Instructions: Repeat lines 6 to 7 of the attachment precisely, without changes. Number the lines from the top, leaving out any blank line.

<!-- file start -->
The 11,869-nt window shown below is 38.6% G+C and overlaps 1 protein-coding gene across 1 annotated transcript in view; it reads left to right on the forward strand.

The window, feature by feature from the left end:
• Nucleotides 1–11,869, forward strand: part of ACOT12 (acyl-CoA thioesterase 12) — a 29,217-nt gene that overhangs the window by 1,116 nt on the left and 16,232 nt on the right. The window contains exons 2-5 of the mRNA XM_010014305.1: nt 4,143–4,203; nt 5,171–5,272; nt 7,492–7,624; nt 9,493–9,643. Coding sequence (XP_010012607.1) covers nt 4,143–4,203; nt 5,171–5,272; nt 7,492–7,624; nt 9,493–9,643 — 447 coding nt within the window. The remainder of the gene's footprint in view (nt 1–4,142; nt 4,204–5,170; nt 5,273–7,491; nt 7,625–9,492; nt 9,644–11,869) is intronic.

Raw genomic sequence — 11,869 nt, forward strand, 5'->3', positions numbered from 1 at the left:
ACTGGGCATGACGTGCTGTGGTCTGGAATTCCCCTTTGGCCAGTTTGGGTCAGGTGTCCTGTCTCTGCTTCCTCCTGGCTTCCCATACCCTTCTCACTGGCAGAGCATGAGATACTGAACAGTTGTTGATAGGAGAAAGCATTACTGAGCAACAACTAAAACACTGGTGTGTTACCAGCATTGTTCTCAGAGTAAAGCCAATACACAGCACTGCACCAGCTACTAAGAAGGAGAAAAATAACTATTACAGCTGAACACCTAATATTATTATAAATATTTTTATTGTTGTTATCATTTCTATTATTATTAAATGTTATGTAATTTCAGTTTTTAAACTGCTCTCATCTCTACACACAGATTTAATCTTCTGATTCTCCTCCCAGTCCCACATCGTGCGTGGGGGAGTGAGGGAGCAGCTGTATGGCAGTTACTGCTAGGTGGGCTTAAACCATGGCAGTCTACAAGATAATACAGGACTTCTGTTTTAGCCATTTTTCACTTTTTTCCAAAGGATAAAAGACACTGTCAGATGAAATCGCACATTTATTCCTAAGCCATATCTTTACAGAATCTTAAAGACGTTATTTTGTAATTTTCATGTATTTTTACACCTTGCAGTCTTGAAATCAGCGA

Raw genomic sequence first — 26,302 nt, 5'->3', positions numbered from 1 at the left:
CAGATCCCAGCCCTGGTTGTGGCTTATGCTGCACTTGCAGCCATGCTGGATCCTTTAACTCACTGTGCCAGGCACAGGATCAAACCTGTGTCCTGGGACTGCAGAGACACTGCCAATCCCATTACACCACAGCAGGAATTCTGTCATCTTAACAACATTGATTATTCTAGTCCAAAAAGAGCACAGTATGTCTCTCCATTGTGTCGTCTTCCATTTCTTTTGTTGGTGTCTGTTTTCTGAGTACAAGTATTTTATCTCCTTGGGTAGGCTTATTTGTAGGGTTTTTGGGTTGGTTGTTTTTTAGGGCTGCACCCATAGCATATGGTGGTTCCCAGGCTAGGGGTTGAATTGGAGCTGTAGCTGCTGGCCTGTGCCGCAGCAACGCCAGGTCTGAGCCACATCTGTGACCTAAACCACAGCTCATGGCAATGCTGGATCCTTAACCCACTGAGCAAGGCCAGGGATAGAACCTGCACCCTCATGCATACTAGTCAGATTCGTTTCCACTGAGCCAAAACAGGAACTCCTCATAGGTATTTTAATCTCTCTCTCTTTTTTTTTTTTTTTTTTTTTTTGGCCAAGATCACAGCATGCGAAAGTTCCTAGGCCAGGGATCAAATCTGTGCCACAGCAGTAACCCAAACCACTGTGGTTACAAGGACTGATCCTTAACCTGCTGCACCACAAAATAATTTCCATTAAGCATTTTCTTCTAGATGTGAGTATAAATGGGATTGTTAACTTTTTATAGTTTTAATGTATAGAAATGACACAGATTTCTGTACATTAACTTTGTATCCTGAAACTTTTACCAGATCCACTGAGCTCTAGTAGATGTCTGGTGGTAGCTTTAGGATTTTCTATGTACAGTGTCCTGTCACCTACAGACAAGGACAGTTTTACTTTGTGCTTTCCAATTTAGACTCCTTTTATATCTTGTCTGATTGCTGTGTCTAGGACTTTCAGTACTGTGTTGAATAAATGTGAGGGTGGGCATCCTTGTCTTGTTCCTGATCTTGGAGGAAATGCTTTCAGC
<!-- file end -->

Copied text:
Raw genomic sequence first — 26,302 nt, 5'->3', positions numbered from 1 at the left:
CAGATCCCAGCCCTGGTTGTGGCTTATGCTGCACTTGCAGCCATGCTGGATCCTTTAACTCACTGTGCCAGGCACAGGATCAAACCTGTGTCCTGGGACTGCAGAGACACTGCCAATCCCATTACACCACAGCAGGAATTCTGTCATCTTAACAACATTGATTATTCTAGTCCAAAAAGAGCACAGTATGTCTCTCCATTGTGTCGTCTTCCATTTCTTTTGTTGGTGTCTGTTTTCTGAGTACAAGTATTTTATCTCCTTGGGTAGGCTTATTTGTAGGGTTTTTGGGTTGGTTGTTTTTTAGGGCTGCACCCATAGCATATGGTGGTTCCCAGGCTAGGGGTTGAATTGGAGCTGTAGCTGCTGGCCTGTGCCGCAGCAACGCCAGGTCTGAGCCACATCTGTGACCTAAACCACAGCTCATGGCAATGCTGGATCCTTAACCCACTGAGCAAGGCCAGGGATAGAACCTGCACCCTCATGCATACTAGTCAGATTCGTTTCCACTGAGCCAAAACAGGAACTCCTCATAGGTATTTTAATCTCTCTCTCTTTTTTTTTTTTTTTTTTTTTTTGGCCAAGATCACAGCATGCGAAAGTTCCTAGGCCAGGGATCAAATCTGTGCCACAGCAGTAACCCAAACCACTGTGGTTACAAGGACTGATCCTTAACCTGCTGCACCACAAAATAATTTCCATTAAGCATTTTCTTCTAGATGTGAGTATAAATGGGATTGTTAACTTTTTATAGTTTTAATGTATAGAAATGACACAGATTTCTGTACATTAACTTTGTATCCTGAAACTTTTACCAGATCCACTGAGCTCTAGTAGATGTCTGGTGGTAGCTTTAGGATTTTCTATGTACAGTGTCCTGTCACCTACAGACAAGGACAGTTTTACTTTGTGCTTTCCAATTTAGACTCCTTTTATATCTTGTCTGATTGCTGTGTCTAGGACTTTCAGTACTGTGTTGAATAAATGTGAGGGTGGGCATCCTTGTCTTGTTCCTGATCTTGGAGGAAATGCTTTCAGC